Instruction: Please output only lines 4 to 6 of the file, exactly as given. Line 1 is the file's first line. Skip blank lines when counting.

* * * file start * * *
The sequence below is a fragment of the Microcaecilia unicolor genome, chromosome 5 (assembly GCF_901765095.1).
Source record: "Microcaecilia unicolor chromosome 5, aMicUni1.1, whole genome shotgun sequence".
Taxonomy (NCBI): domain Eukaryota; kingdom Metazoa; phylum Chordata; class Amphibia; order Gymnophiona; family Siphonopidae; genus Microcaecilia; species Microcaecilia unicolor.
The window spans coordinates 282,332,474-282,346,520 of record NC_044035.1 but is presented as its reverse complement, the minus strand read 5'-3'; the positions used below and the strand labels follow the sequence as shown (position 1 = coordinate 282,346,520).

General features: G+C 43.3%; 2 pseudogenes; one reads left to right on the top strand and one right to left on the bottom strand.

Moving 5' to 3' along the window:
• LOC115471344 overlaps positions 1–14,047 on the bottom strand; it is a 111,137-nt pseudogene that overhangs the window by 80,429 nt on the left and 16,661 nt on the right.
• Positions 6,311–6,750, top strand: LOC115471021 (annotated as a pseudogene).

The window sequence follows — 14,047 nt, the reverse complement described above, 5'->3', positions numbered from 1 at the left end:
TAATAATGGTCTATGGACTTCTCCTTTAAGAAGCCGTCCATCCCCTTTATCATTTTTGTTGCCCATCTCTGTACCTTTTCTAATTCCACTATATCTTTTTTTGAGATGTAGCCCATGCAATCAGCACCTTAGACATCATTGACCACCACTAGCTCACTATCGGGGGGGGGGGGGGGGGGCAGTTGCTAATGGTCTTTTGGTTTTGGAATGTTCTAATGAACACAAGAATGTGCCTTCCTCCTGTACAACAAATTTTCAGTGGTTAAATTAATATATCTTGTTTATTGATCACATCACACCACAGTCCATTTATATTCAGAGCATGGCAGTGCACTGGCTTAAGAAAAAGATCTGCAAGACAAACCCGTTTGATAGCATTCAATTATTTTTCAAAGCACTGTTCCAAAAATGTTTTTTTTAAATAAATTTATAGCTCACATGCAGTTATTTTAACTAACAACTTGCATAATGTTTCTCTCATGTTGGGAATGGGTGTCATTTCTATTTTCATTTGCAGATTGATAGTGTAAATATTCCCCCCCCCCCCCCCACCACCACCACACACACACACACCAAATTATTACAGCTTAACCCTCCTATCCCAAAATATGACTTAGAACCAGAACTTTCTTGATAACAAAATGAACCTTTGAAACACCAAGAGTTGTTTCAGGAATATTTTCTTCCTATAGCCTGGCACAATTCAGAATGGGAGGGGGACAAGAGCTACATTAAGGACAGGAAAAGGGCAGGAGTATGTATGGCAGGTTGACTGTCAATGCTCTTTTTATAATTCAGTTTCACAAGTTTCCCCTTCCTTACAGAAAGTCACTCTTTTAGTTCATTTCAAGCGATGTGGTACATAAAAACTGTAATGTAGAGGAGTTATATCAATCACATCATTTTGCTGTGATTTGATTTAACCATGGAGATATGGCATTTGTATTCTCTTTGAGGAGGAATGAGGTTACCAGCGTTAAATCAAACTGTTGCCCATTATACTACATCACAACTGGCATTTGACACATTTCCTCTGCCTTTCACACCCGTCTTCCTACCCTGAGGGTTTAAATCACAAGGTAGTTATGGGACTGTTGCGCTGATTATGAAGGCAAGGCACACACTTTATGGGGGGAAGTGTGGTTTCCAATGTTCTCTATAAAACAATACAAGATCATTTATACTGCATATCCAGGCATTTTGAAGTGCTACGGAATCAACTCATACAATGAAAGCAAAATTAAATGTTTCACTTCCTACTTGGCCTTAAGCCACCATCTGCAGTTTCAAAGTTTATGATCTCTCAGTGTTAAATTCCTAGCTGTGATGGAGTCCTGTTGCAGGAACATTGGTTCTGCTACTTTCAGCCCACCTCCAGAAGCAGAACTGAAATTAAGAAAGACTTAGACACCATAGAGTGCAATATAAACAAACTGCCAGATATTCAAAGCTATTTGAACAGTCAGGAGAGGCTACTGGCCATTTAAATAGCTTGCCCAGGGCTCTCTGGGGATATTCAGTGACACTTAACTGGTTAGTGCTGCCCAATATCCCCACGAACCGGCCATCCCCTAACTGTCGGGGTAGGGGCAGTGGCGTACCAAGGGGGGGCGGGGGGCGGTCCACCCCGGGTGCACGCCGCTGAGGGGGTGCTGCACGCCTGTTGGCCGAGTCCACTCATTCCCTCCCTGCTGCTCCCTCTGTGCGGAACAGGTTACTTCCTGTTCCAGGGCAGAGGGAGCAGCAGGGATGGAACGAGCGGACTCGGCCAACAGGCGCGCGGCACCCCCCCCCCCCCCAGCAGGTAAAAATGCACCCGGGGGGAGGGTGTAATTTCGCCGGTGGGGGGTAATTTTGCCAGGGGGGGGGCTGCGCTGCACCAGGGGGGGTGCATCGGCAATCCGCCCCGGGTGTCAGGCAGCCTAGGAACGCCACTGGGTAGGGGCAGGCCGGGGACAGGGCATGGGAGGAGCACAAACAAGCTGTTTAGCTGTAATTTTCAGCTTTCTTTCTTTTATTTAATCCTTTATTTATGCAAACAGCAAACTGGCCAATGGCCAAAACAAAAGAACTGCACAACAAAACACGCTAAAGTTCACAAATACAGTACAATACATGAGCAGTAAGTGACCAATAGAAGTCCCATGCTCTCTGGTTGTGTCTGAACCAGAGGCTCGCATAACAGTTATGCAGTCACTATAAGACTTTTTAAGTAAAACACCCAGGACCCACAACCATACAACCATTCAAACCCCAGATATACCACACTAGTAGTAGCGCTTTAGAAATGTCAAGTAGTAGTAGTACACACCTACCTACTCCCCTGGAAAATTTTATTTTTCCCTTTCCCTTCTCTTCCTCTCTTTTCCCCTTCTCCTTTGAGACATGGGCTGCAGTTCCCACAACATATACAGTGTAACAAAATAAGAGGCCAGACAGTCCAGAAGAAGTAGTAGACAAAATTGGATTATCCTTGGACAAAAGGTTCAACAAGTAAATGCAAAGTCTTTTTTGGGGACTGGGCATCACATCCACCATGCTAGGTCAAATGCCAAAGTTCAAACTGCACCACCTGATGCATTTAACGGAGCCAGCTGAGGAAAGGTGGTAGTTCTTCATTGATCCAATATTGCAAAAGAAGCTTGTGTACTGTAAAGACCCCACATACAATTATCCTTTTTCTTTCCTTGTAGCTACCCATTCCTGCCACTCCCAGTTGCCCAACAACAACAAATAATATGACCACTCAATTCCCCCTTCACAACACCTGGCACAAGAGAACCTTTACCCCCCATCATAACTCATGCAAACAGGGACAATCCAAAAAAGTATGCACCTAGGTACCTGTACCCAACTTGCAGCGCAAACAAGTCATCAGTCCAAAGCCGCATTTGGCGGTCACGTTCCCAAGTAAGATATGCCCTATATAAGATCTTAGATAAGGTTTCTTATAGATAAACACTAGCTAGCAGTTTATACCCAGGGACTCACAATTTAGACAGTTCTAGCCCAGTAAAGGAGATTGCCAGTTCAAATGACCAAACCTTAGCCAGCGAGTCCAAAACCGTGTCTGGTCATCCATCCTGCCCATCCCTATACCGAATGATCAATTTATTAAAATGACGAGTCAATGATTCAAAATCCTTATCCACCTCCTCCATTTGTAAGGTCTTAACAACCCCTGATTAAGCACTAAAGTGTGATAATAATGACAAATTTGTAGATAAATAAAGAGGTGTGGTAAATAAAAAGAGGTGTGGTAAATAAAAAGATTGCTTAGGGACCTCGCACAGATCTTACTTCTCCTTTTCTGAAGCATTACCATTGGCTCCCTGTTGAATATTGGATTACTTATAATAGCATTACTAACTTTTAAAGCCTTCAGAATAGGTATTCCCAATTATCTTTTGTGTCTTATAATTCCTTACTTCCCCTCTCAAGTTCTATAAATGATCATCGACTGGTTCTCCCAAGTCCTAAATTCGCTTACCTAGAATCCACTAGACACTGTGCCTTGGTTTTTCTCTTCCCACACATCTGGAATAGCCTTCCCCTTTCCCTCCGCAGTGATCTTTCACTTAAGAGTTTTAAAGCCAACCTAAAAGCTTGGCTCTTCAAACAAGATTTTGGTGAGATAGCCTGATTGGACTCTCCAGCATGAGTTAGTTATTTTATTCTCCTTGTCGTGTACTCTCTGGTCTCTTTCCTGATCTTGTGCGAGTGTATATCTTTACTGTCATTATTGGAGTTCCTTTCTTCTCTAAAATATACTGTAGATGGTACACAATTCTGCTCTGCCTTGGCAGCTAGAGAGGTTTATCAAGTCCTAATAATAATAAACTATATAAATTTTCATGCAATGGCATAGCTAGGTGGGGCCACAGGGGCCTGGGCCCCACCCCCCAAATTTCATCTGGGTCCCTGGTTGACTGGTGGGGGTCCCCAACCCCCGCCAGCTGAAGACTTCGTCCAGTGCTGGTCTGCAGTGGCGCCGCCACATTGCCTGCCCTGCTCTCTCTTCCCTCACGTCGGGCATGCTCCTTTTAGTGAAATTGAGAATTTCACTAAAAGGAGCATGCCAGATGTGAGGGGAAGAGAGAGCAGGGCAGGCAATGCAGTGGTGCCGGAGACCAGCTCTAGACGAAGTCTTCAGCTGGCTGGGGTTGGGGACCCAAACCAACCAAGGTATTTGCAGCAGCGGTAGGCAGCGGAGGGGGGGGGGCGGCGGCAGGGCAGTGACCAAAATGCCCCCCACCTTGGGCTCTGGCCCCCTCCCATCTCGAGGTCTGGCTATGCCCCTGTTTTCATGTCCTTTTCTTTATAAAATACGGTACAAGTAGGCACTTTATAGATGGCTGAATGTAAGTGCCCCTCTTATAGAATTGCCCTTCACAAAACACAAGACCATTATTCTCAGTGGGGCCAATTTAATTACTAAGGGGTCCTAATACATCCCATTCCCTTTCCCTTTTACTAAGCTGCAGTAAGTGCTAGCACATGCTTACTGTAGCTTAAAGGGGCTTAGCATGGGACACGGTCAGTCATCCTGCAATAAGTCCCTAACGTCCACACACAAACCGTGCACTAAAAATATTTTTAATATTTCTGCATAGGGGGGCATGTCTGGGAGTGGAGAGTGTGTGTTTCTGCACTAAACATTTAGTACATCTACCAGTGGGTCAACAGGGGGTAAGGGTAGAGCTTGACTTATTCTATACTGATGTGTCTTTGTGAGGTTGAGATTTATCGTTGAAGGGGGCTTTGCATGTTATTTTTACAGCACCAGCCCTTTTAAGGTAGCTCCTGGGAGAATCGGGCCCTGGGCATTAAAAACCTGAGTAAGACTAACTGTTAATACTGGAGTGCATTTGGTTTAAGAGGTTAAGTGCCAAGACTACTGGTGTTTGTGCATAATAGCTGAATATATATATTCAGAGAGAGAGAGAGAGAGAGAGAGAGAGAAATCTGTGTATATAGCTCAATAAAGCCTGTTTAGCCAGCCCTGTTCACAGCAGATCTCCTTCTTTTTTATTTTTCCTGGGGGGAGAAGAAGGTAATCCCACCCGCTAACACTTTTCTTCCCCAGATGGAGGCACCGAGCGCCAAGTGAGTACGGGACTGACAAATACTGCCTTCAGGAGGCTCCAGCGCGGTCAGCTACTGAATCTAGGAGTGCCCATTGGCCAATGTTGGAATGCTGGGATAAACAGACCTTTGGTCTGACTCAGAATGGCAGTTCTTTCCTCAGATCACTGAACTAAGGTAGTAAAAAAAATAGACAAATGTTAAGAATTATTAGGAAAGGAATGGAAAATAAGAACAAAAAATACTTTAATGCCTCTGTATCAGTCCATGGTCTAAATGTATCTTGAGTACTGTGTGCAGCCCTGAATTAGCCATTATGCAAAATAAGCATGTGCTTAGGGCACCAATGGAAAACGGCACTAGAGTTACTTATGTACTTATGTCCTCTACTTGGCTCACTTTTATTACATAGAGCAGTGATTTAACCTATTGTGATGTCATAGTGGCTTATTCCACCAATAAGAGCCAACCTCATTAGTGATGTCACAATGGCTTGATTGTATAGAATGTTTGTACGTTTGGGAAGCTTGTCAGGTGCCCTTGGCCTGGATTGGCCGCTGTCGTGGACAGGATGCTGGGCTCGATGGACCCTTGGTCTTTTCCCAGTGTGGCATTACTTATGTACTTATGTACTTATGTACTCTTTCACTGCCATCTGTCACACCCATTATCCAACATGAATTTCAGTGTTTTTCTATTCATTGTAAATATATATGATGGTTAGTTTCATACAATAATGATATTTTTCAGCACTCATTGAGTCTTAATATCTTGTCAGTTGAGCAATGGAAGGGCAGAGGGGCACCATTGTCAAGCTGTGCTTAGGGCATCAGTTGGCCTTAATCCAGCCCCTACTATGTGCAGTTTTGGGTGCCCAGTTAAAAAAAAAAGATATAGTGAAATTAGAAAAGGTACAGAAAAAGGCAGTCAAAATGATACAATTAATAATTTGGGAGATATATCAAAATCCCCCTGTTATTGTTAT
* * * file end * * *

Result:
The window spans coordinates 282,332,474-282,346,520 of record NC_044035.1 but is presented as its reverse complement, the minus strand read 5'-3'; the positions used below and the strand labels follow the sequence as shown (position 1 = coordinate 282,346,520).

General features: G+C 43.3%; 2 pseudogenes; one reads left to right on the top strand and one right to left on the bottom strand.

Moving 5' to 3' along the window: